Cantor's infinity diagonalisation proof

Cantor's infinity diagonalisation proof

A900/0140 Rights Managed

Request low-res file

530 pixels on longest edge, unwatermarked

Request/Download high-res file

Uncompressed file size: 72.9MB

Downloadable file size: 728.4KB

Price image Pricing

Please login to use the price calculator


Credit: SCIENCE PHOTO LIBRARY

Caption: Cantor's infinity diagonalisation proof. Diagram showing how the German mathematician Georg Cantor (1845-1918) used a diagonalisation argument in 1891 to show that there are sets of numbers that are uncountable. The set of natural numbers (1, 2, 3..) is infinite, but can be shown to be countable (see A900/141). The set of real numbers (infinite decimals), however, is not countable, and is considered to be of a higher order of infinity. This is shown by constructing an array of infinite decimals to form the diagonal number (green). By subtracting one from each digit of the green number, a new number (red) has been formed that can never be found in the original infinite array. The relative sizes of such infinite sets are described by cardinal numbers.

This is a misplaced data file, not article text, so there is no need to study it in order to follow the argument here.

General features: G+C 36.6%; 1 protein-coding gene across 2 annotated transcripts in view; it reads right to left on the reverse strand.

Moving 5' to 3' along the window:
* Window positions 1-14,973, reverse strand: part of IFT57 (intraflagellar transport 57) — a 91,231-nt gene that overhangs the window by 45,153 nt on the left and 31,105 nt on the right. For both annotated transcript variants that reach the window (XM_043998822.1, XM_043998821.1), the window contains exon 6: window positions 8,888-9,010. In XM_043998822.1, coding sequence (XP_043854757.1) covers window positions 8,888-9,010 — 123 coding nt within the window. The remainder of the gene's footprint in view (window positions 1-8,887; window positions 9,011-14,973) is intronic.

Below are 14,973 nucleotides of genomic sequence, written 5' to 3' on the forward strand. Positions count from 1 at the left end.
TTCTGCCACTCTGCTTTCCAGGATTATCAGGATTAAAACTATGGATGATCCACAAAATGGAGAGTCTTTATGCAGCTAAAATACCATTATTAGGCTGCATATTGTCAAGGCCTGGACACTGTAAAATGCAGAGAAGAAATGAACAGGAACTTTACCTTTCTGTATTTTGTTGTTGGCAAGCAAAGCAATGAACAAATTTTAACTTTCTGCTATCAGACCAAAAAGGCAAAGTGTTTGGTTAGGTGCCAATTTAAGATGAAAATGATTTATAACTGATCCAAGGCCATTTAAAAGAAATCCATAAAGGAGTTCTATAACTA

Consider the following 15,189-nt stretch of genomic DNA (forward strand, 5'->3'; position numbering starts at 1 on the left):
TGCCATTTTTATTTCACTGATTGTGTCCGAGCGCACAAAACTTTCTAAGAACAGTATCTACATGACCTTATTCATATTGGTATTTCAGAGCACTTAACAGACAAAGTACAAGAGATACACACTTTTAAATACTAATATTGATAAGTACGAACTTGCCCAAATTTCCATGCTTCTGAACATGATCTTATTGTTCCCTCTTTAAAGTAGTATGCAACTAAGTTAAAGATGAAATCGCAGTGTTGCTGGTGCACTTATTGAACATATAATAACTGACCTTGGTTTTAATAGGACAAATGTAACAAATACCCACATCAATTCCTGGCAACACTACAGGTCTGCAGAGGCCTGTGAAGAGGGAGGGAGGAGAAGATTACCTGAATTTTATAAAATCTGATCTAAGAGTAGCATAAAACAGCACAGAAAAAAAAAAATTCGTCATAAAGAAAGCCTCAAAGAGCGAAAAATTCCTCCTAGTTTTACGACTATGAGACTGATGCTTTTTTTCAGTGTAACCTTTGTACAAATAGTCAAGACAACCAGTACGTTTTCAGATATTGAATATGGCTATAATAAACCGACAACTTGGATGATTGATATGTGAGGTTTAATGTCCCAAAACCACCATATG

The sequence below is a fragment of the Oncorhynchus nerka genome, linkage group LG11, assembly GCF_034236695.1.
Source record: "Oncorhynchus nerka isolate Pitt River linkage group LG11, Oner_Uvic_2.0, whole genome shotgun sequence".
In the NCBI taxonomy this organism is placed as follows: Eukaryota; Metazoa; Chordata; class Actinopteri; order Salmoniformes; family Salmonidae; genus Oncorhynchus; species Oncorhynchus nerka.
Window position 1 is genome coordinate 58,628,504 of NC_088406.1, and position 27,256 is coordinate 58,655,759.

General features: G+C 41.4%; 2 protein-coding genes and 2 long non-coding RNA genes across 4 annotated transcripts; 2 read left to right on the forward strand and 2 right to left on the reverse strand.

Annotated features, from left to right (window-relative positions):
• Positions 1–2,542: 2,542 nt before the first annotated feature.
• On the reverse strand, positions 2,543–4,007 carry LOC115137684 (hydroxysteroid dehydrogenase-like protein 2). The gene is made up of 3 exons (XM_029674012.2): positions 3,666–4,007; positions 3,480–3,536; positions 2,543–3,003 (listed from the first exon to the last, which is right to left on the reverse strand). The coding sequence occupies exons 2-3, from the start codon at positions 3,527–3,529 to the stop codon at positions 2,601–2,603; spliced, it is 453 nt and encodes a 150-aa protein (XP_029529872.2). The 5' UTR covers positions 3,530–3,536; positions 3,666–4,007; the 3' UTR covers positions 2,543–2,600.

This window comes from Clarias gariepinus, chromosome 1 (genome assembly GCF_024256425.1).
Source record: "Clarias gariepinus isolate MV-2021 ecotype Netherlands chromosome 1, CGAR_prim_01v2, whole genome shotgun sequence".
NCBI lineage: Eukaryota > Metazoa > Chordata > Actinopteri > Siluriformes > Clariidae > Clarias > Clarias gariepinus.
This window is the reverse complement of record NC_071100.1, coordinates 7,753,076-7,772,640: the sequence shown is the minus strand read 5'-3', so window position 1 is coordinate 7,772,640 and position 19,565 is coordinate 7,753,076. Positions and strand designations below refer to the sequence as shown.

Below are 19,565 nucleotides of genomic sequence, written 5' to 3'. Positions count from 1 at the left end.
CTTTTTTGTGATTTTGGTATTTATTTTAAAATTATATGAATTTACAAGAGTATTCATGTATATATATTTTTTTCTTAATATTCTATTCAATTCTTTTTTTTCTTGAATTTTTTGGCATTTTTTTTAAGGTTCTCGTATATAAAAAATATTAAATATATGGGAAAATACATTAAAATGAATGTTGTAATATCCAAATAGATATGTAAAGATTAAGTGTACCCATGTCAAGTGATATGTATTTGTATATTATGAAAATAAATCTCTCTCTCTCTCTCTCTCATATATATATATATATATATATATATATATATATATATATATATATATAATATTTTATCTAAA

Release details: Model release not required. Property release not required.

Keywords: cantor, cantor's, cardinal numbers, cardinality, decimal, diagonal argument, diagonalisation proof, diagram, georg cantor, group, illustration, infinite, infinity, mathematical, mathematics, maths, number, proof, rational number, real numbers, set, set theory, theory, transfinite, uncountable

Licence fees: A licence fee will be charged for any media (low or high resolution) used in your project.